The album was an eclectic contribution by all four of my favorite musicians and idols.
What I know factually is that they recorded for many weeks and for many 24-hour marathons and it was during this period that they first recorded on an eight-track tape machine.
From the hard driving “Back in the U.S.S.R.” to the ironic “Happiness is a Warm Gun” to the moving “Julia” or the most beautiful of the album – George’s “While My Guitar Gently Weeps” – I loved them all. I can’t choose. It is impossible.
Love you John, Paul, George and Ringo – thank you for all the creativity, the dedication, the genius that has personally helped me through many times and provided me with a lifetime of memories.”
Dave Delaney: Roanoke, Virginia:
“I have definitely gone through phases with the White Album. I remember my brother Steve and I hearing this for the first time in late 1968, visiting our grandparents for Thanksgiving. The next-door neighbor had a teenager who had gotten it and played it for us.
Even at 11 years old I could tell that these were no longer songs meant to blow up the pop charts. This was music that older kids would sit down and listen to, even more so than Sgt. Pepper’s had been. Later I remember thinking that the whole album was a bit of a sloppy attempt at self-indulgence (“yeah we’re the Beatles – it doesn’t matter what we play – people will listen to it”). Only later did I really come to appreciate that this was indeed additional ground-breaking work. I grew to love this album so much that I named my car after it! And the Beatles song people most ask me to play when I’m sitting around holding a guitar is ‘Blackbird.’”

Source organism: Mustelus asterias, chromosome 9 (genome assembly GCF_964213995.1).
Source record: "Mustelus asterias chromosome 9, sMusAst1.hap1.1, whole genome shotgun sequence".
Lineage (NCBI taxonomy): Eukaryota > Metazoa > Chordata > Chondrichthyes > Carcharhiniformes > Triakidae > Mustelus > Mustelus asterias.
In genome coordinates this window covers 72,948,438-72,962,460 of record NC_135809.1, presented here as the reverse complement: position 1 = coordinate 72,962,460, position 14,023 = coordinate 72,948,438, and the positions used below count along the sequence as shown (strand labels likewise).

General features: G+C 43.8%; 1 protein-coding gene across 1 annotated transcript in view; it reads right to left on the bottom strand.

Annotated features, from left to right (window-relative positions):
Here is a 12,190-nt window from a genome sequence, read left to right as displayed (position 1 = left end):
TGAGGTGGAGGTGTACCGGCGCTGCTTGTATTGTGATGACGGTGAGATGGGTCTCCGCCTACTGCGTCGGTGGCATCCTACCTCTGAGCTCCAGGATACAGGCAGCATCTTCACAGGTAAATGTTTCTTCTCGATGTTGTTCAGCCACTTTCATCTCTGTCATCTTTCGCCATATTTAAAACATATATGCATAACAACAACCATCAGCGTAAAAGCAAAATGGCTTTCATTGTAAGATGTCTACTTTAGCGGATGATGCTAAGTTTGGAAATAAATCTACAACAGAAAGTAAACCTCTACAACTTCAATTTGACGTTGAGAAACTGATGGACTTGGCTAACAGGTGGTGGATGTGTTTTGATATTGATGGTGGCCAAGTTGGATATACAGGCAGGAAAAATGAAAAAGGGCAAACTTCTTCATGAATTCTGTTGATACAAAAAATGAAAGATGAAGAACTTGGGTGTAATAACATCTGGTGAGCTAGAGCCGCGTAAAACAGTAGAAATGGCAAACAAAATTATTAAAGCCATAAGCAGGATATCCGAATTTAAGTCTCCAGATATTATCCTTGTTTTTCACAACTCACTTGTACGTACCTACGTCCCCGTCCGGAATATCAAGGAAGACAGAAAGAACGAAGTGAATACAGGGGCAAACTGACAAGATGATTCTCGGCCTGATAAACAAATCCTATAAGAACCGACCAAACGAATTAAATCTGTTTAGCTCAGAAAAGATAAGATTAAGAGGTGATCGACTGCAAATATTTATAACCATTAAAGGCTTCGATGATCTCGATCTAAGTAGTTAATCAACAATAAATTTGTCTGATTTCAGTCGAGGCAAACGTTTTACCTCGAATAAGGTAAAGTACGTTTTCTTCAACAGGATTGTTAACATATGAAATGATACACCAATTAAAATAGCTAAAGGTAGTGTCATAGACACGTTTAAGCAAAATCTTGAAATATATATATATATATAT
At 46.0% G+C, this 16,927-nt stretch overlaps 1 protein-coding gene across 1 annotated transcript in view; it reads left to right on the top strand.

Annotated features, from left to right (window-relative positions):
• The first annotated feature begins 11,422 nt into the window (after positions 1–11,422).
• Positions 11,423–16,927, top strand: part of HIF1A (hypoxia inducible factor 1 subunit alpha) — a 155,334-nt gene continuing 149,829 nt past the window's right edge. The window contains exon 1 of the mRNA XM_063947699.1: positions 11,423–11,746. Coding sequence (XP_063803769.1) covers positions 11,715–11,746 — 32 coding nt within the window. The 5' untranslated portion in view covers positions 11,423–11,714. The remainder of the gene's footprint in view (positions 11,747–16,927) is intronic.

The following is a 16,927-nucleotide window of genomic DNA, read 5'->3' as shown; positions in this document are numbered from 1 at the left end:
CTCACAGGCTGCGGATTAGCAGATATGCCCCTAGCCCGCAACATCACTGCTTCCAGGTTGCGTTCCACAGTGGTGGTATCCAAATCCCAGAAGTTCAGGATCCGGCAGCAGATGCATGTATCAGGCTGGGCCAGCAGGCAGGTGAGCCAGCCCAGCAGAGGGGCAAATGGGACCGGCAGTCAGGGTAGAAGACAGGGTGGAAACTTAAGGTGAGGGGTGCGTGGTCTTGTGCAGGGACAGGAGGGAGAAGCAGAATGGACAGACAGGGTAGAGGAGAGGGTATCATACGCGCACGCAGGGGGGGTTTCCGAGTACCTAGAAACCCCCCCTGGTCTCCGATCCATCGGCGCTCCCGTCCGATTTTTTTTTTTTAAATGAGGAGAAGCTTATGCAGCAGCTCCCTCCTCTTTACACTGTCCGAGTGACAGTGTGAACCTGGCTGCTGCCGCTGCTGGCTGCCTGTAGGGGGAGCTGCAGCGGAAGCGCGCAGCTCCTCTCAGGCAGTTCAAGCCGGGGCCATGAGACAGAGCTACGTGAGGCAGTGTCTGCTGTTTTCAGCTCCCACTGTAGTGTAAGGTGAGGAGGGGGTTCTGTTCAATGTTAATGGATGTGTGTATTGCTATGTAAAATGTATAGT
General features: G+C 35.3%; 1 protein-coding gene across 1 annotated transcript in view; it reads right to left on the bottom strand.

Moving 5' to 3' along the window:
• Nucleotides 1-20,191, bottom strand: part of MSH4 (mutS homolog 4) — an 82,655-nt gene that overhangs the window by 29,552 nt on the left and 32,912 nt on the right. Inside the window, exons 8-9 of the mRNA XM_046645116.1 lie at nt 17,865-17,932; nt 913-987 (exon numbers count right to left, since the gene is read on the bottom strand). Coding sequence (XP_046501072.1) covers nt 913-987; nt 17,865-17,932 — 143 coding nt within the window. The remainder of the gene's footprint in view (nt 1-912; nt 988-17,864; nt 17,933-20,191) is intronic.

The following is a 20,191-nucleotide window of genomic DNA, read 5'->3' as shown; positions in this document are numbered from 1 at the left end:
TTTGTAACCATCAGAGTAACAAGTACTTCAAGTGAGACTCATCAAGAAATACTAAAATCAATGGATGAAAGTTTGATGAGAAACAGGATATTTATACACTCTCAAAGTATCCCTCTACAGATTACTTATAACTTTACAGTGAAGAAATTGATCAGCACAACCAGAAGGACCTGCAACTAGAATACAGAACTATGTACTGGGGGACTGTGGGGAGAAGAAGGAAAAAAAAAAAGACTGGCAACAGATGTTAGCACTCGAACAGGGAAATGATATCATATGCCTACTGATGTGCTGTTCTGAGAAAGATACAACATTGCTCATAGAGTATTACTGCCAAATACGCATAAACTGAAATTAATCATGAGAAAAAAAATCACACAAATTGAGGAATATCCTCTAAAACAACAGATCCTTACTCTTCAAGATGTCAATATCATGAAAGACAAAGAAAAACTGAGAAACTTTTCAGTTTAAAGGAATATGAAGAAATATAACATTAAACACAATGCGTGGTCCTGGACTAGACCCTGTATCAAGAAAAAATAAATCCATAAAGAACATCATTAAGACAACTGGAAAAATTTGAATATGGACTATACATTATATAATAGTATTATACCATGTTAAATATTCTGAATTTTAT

Steve Delaney: Virginia Beach, Virginia:
“I think perhaps more than any album, the White Album highlighted the amazing range of musical styles they were able to pull off. Contrast “Julia” with “Helter Skelter” or “Yer Blues” with “Mother Nature’s Son.” Then add in unusual tracks like “Ob-La-Di” or “Piggies” and you have a smorgasbord of styles and sounds.
It also might be interesting to point out that the White Album wasn’t entirely recorded at Abbey Road. A few tracks were recorded at Trident Studios in London. They had 8 track equipment as opposed to EMI’s 4 track machines.”
- Side 1
Back In The USSR
Wild Honey Pie
The Continuing Story Of Bungalow Bill
While My Guitar Gently Weeps
Happiness Is A Warm Gu
- Side 2
Martha My Dear
I’m So Tired
Don’t Pass Me By
Why Don’t We Do It In The Road?
- Side 3
Mother Nature’s Son
Everybody’s Got Something To Hide Except Me And My Monkey
Long, Long, Long
- Side 4
Cry Baby Cry
Fifty years after the White Album was released, it remains one of the greatest rock albums of the 20th Century. In 2003, the White Album was ranked number 10 on the Rolling Stone “Greatest Albums of All Time” listing.
Critics all rank the White Album as one of the top three Beatles albums of all time. Beauty is in the eye of the beholder but one thing is sure: The Beatles’ White Album is a beautiful collection of songs and is now celebrating 50 years of wonderful music.
They say it’s your birthday: I am sure glad that John, Paul, George and Ringo recorded the White Album, “All Those Years Ago.” Rock on!